If some god exists, and if it is the god of the Bible, with all the qualities and attributes ascribed to god (though that makes him not a good god, but we’ll skip that for now and pretend, for the sake of argument, that Bible god is omnipotent, omniscient, and omnibenevolent), and this god wants people to know he exists so we can all worship him and go to heaven, then he’s done a piss-poor job so far of providing evidence for rational people to be able to believe he exists. At this point in time I think it is unlikely in the extreme that Bible god would suddenly provide absolute objective evidence that he exists after going so long not providing it, given the claim that god loves us all and wants us to go to heaven.

I can’t think of what would convince me that some god exists, but here’s the difference between me and “unshakable faith” Christians. I acknowledge that I could be wrong.  I acknowledge that if Bible god exists, and if he wants me to know that he exists (as Christians claim), he would know what would convince me. So far I’ve seen nothing, which indicates either that that god does not exist, or that he doesn’t want me to know that he exists. And if he does indeed exist, why has he gone all this time in complete silence, letting rational, open-minded, freethinking people live and die without providing evidence which we would accept if presented with? We’re not out to deny things that are supported by evidence, we don’t see any.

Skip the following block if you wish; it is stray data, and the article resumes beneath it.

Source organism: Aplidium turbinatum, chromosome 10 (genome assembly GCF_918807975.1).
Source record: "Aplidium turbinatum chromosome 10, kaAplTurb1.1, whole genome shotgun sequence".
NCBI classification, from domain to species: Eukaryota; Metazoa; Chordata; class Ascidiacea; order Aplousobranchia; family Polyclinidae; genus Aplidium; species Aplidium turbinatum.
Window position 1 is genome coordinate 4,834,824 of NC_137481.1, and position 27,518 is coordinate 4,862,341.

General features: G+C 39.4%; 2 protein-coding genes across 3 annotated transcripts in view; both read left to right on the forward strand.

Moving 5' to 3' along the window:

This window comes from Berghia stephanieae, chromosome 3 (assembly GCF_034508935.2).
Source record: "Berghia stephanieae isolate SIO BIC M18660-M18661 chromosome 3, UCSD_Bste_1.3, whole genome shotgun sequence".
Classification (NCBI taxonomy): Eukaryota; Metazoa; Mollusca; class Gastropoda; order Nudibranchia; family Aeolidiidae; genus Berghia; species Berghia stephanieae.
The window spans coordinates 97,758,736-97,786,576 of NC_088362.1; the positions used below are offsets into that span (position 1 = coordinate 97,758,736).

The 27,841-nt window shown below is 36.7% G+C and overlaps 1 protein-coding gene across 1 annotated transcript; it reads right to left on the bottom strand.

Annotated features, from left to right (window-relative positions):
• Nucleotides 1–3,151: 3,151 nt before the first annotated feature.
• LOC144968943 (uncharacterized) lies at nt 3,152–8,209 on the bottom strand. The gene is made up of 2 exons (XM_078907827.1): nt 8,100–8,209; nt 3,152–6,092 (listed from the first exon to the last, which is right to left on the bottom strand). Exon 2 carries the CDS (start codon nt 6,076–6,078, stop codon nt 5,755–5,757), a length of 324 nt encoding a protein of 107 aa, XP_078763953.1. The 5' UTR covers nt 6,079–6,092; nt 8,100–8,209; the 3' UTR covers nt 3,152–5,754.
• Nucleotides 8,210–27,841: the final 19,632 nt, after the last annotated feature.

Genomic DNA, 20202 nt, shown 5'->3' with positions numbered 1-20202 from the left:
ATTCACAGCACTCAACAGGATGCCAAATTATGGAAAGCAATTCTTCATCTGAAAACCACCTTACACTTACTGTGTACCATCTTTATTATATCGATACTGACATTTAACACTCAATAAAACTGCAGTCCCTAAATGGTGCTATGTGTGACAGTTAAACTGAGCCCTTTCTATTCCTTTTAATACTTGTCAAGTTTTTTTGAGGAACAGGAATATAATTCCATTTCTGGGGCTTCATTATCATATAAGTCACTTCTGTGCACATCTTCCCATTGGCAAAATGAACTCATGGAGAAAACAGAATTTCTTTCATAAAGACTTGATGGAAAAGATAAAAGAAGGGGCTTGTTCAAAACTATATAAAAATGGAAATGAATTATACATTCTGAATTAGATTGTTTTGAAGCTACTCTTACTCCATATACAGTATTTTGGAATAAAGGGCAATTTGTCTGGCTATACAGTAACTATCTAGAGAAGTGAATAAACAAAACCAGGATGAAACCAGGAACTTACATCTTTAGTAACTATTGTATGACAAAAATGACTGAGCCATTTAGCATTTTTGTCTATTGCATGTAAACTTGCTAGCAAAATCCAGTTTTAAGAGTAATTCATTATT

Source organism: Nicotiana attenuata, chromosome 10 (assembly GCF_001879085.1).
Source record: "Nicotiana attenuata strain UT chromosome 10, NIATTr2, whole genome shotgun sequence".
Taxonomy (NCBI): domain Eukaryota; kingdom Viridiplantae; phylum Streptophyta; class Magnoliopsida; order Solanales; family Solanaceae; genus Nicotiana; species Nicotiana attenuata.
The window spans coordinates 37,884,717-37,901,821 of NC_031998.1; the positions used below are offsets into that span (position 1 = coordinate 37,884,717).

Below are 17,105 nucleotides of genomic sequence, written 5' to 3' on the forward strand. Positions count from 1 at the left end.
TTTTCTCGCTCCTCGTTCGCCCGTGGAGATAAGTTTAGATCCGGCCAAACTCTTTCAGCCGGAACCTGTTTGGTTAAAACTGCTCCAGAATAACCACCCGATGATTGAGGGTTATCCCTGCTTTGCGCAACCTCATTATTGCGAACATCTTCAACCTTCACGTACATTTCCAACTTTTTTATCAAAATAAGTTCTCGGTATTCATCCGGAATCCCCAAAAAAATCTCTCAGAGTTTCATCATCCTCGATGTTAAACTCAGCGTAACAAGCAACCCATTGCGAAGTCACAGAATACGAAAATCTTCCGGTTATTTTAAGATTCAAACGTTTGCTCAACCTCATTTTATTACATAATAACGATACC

And no, subjective evidence is not evidence. Actual evidence is objective. It can be shown to anyone who has a rational mind, and that person would then weigh the evidence and perhaps alter their views. To claim that god has shown you subjective evidence (but apparently not me) is not only the height of narcissism, arrogance, and grandiosity, but it would also mean that your god is not a very good god since it has given you the evidence, but not me, and not countless others who have died without it. If there is actual evidence, then show that evidence.

But again, some people want to believe more than they want to know.  Some people value their fantasy more than knowing things.